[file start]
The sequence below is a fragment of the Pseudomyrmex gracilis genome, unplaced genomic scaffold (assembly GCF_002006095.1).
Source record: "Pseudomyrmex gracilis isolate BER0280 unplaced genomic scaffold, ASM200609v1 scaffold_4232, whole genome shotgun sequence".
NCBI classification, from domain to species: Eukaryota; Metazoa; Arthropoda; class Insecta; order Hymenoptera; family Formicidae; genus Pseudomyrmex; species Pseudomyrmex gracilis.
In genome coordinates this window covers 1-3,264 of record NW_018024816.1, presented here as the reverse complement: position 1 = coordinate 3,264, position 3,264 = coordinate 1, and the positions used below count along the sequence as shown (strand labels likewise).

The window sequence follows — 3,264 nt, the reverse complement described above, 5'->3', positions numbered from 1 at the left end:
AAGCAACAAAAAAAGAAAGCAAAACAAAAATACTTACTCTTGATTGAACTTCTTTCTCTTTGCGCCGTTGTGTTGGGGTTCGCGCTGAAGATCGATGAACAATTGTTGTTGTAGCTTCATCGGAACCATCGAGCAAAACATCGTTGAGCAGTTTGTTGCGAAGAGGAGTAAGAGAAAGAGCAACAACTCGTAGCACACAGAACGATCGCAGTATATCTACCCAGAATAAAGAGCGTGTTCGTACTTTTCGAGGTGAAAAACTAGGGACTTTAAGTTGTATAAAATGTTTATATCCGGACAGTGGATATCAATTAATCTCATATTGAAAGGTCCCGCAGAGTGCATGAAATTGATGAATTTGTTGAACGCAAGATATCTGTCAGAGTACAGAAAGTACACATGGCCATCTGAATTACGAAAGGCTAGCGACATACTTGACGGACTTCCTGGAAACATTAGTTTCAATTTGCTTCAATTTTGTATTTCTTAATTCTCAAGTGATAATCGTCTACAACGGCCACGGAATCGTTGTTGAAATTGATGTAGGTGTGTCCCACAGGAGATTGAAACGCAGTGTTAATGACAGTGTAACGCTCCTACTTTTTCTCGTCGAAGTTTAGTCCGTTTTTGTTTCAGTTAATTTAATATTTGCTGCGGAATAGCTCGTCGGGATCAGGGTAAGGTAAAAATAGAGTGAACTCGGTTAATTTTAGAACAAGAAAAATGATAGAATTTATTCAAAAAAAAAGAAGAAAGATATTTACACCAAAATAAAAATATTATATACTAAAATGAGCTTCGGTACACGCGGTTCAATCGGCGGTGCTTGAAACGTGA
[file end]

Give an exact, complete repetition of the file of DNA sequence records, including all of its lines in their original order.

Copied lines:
The sequence below is a fragment of the Pseudomyrmex gracilis genome, unplaced genomic scaffold (assembly GCF_002006095.1).
Source record: "Pseudomyrmex gracilis isolate BER0280 unplaced genomic scaffold, ASM200609v1 scaffold_4232, whole genome shotgun sequence".
NCBI classification, from domain to species: Eukaryota; Metazoa; Arthropoda; class Insecta; order Hymenoptera; family Formicidae; genus Pseudomyrmex; species Pseudomyrmex gracilis.
In genome coordinates this window covers 1-3,264 of record NW_018024816.1, presented here as the reverse complement: position 1 = coordinate 3,264, position 3,264 = coordinate 1, and the positions used below count along the sequence as shown (strand labels likewise).

The window sequence follows — 3,264 nt, the reverse complement described above, 5'->3', positions numbered from 1 at the left end:
AAGCAACAAAAAAAGAAAGCAAAACAAAAATACTTACTCTTGATTGAACTTCTTTCTCTTTGCGCCGTTGTGTTGGGGTTCGCGCTGAAGATCGATGAACAATTGTTGTTGTAGCTTCATCGGAACCATCGAGCAAAACATCGTTGAGCAGTTTGTTGCGAAGAGGAGTAAGAGAAAGAGCAACAACTCGTAGCACACAGAACGATCGCAGTATATCTACCCAGAATAAAGAGCGTGTTCGTACTTTTCGAGGTGAAAAACTAGGGACTTTAAGTTGTATAAAATGTTTATATCCGGACAGTGGATATCAATTAATCTCATATTGAAAGGTCCCGCAGAGTGCATGAAATTGATGAATTTGTTGAACGCAAGATATCTGTCAGAGTACAGAAAGTACACATGGCCATCTGAATTACGAAAGGCTAGCGACATACTTGACGGACTTCCTGGAAACATTAGTTTCAATTTGCTTCAATTTTGTATTTCTTAATTCTCAAGTGATAATCGTCTACAACGGCCACGGAATCGTTGTTGAAATTGATGTAGGTGTGTCCCACAGGAGATTGAAACGCAGTGTTAATGACAGTGTAACGCTCCTACTTTTTCTCGTCGAAGTTTAGTCCGTTTTTGTTTCAGTTAATTTAATATTTGCTGCGGAATAGCTCGTCGGGATCAGGGTAAGGTAAAAATAGAGTGAACTCGGTTAATTTTAGAACAAGAAAAATGATAGAATTTATTCAAAAAAAAAGAAGAAAGATATTTACACCAAAATAAAAATATTATATACTAAAATGAGCTTCGGTACACGCGGTTCAATCGGCGGTGCTTGAAACGTGA